9. Vesicular perylene dye nanocapsules as supramolecular fluorescent pH sensor systems.

    Science.gov (United States)

    Zhang, Xin; Rehm, Stefanie; Safont-Sempere, Marina M; Würthner, Frank

    2009-11-01

    Water-soluble, self-assembled nanocapsules composed of a functional bilayer membrane and enclosed guest molecules can provide smart (that is, condition responsive) sensors for a variety of purposes. Owing to their outstanding optical and redox properties, perylene bisimide chromophores are interesting building blocks for a functional bilayer membrane in a water environment. Here, we report water-soluble perylene bisimide vesicles loaded with bispyrene-based energy donors in their aqueous interior. These loaded vesicles are stabilized by in situ photopolymerization to give nanocapsules that are stable over the entire aqueous pH range. On the basis of pH-tunable spectral overlap of donors and acceptors, the donor-loaded polymerized vesicles display pH-dependent fluorescence resonance energy transfer from the encapsulated donors to the bilayer dye membrane, providing ultrasensitive pH information on their aqueous environment with fluorescence colour changes covering the whole visible light range. At pH 9.0, quite exceptional white fluorescence could be observed for such water-soluble donor-loaded perylene vesicles.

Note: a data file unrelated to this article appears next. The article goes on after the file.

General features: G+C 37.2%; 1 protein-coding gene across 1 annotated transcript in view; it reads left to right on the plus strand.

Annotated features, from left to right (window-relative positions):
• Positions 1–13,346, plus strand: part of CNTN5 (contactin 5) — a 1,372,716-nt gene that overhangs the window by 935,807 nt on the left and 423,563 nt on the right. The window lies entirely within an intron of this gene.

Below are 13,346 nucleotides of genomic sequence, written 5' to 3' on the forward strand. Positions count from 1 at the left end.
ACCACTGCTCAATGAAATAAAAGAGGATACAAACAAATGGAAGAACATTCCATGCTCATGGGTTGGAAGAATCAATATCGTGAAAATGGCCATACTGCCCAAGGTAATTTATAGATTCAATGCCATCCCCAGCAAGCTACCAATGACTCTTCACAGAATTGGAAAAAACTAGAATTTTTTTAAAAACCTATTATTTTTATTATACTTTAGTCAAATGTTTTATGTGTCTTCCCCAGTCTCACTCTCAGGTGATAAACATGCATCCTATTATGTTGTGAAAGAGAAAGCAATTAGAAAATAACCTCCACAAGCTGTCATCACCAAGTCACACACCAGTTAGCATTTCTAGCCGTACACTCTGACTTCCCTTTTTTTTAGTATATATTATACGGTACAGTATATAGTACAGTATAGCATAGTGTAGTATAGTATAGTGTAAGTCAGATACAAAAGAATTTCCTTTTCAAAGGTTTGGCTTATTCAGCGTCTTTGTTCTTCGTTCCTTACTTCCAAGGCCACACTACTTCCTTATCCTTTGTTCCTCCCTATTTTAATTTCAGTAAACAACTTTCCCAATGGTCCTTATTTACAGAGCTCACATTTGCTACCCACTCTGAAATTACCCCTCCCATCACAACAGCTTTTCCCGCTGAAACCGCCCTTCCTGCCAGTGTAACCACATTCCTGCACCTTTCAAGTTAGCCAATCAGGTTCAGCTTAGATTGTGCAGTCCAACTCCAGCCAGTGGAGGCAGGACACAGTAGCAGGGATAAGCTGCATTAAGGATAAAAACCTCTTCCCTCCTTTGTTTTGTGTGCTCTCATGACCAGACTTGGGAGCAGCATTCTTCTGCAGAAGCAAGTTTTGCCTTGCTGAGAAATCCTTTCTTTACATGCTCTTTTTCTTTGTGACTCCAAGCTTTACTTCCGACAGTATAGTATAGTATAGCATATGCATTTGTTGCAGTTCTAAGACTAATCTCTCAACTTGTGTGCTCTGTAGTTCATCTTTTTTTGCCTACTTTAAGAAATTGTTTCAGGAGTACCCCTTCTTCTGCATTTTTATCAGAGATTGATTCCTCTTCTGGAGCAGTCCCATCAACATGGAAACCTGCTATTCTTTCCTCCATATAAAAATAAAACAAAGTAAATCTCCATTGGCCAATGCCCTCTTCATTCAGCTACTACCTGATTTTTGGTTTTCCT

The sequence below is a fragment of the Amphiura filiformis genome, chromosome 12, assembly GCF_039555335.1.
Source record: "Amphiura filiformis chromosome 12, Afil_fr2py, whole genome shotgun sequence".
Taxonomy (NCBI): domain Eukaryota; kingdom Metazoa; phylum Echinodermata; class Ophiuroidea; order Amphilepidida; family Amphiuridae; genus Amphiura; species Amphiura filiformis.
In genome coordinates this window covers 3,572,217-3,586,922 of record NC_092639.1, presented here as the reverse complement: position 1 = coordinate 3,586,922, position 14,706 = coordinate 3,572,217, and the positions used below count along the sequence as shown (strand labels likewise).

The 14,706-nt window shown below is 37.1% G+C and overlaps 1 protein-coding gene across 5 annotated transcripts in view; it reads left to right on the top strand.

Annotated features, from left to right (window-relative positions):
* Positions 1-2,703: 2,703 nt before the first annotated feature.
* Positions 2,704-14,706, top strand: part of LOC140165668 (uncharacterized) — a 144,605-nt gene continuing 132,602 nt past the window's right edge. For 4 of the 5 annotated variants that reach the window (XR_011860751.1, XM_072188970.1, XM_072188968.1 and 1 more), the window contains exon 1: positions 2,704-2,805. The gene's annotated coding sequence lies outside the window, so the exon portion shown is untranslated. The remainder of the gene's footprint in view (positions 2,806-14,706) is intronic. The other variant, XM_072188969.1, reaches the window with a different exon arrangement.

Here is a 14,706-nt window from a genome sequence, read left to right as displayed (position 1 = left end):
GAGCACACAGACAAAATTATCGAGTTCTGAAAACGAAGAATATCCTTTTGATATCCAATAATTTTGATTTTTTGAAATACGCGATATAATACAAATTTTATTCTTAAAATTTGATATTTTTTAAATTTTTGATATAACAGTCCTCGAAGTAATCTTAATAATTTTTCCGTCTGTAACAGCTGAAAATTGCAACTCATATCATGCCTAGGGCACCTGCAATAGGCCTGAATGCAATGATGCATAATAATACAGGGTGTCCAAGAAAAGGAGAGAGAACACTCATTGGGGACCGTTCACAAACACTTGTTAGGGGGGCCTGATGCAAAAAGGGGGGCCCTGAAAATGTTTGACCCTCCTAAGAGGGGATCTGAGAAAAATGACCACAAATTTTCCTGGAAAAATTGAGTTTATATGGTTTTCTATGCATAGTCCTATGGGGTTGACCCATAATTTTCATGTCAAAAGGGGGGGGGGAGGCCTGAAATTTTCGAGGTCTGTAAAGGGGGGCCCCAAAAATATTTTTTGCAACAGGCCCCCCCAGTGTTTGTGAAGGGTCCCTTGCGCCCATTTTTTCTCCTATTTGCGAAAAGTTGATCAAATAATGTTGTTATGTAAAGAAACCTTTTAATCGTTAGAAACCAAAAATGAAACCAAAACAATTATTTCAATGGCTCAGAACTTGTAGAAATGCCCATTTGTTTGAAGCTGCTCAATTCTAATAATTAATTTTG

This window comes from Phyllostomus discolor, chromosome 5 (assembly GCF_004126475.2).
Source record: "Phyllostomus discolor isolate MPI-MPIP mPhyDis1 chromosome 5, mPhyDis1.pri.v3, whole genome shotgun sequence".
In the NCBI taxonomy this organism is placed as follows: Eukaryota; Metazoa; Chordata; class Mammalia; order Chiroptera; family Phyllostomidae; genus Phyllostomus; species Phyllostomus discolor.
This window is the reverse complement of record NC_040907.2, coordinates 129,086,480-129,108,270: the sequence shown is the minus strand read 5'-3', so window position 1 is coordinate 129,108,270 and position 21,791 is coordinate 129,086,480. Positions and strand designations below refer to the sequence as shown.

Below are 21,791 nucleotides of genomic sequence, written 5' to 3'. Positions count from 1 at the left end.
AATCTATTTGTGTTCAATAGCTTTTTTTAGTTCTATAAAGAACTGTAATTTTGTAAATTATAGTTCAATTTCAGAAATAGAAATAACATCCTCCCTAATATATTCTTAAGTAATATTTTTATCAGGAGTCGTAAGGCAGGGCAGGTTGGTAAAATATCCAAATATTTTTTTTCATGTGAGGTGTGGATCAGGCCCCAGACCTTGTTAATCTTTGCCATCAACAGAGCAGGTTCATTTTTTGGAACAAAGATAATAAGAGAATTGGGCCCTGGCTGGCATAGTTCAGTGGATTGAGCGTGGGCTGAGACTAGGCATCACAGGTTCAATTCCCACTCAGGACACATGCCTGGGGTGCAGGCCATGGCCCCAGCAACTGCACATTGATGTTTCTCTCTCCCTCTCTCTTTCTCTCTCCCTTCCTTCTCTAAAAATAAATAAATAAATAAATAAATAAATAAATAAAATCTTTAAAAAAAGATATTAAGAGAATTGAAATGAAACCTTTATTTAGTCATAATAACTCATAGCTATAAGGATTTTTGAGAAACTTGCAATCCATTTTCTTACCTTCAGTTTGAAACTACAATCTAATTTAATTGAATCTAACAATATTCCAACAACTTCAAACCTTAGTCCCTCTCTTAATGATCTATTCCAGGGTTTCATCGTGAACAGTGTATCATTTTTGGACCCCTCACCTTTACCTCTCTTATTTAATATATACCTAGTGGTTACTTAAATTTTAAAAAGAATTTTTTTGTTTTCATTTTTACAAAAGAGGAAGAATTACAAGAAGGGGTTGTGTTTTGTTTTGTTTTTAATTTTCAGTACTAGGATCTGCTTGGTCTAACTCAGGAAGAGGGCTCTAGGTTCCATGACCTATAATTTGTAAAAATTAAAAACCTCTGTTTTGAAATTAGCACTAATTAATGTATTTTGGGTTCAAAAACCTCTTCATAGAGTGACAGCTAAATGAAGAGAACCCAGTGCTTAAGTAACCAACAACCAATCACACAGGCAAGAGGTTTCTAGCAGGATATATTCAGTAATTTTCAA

10. Optical tweezers and non-ratiometric fluorescent-dye-based studies of respiration in sperm mitochondria

    International Nuclear Information System (INIS)

    Chen, Timothy; Shi, Linda Z; Zhu, Qingyuan; Chandsawangbhuwana, Charlie; Berns, Michael W

    2011-01-01